9/11: Inside the Twin Towers
The image of featureless steel structures catastrophically crumbling into a fatal dust storm was indelibly imprinted on the minds of millions of people around the world. Yet the enormous plumes of smoke, the soaring balls of fire and the sheer scale of the buildings masked the human face of the tragedy. For the first time, through drama supported by interviews and archival footage, TV audiences will be invited to venture inside the towers to follow the stories of more than a dozen individuals whose daily routine is swept aside by events that changed the world forever.
Based on the testimonies of survivors, victims’ families, emergency workers and city officials, Inside the Twin Towers opens with a glimpse of the everyday world of work and office life. It is easy to relate to Melanie de Vere, the 30-year-old British publishing executive helping to host a conference in the North Tower, and also with Stanley Praimnath, a banker devoted to his religion and family. We meet Hong Zhu, the broker who was caught up in the 1993 bombing of the World Trade Center, and Jan Demczur, the window cleaner who knows so many faces throughout the buildings.
In an instant, fate decrees who will have the opportunity to escape and who will not. Some have the option of being able to leave, but not all have the strength to do what is required to survive. On Sept. 11, 2001, American Airlines Flight 11 struck the North Tower at 8:46 a.m. and in the following 17 minutes, Melanie, Hong and Jan find that they are among the thousands of people suddenly confronted by confusion and uncertainty. While they search for answers, individuals such as construction manager Frank De Martini are fighting to rescue those trapped by tons of debris. Frank, supported by his colleagues Pablo and Mak, are pushing their way up into the wreckage of the dying building, rolling back the boundary between life and death.
Outside the North Tower, New York officials, supported by the Port Authority, are mobilizing the largest rescue operation in the city's history. Well over 1,000 emergency staff are being deployed, an organized evacuation has begun, and the critical decision that the fire cannot be fought has been made. Most of the North Tower’s elevators have stopped working and any firefighter attempting to reach the seat of the blaze will take more than an hour to climb up to the 91st floor. It is at this level that the three emergency stairwells have been severed by the direct force of the remnants of the aircraft. Rescuers will not be able to climb any farther – nor will anybody be able to descend from the higher floors. At least 1,300 people are trapped on the 19 floors above and immediately below the point of collision. Then the second tower is hit.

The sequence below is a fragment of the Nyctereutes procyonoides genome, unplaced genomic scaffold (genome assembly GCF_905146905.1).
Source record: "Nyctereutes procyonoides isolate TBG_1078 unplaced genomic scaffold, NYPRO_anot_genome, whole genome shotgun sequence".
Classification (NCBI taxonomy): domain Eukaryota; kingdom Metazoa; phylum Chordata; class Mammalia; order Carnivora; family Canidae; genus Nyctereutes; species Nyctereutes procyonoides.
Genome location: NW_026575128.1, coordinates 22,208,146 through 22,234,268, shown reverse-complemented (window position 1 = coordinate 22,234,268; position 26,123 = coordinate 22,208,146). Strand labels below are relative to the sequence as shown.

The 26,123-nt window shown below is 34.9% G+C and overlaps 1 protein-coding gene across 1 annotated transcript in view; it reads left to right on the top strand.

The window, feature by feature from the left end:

Stuck in elevators, confronted by dark and smoky exit routes, or hemmed in by burning wreckage, office workers in both towers were beyond the immediate help of the outside world. Individuals were forced to rely on their own resources in making the best of the options available to them. In buildings 110 stories tall, where fires burning at 1,300 degrees Centigrade were melting the steel floor supports, it was a perilous journey down to the ground. Not everybody would escape before the towers collapsed.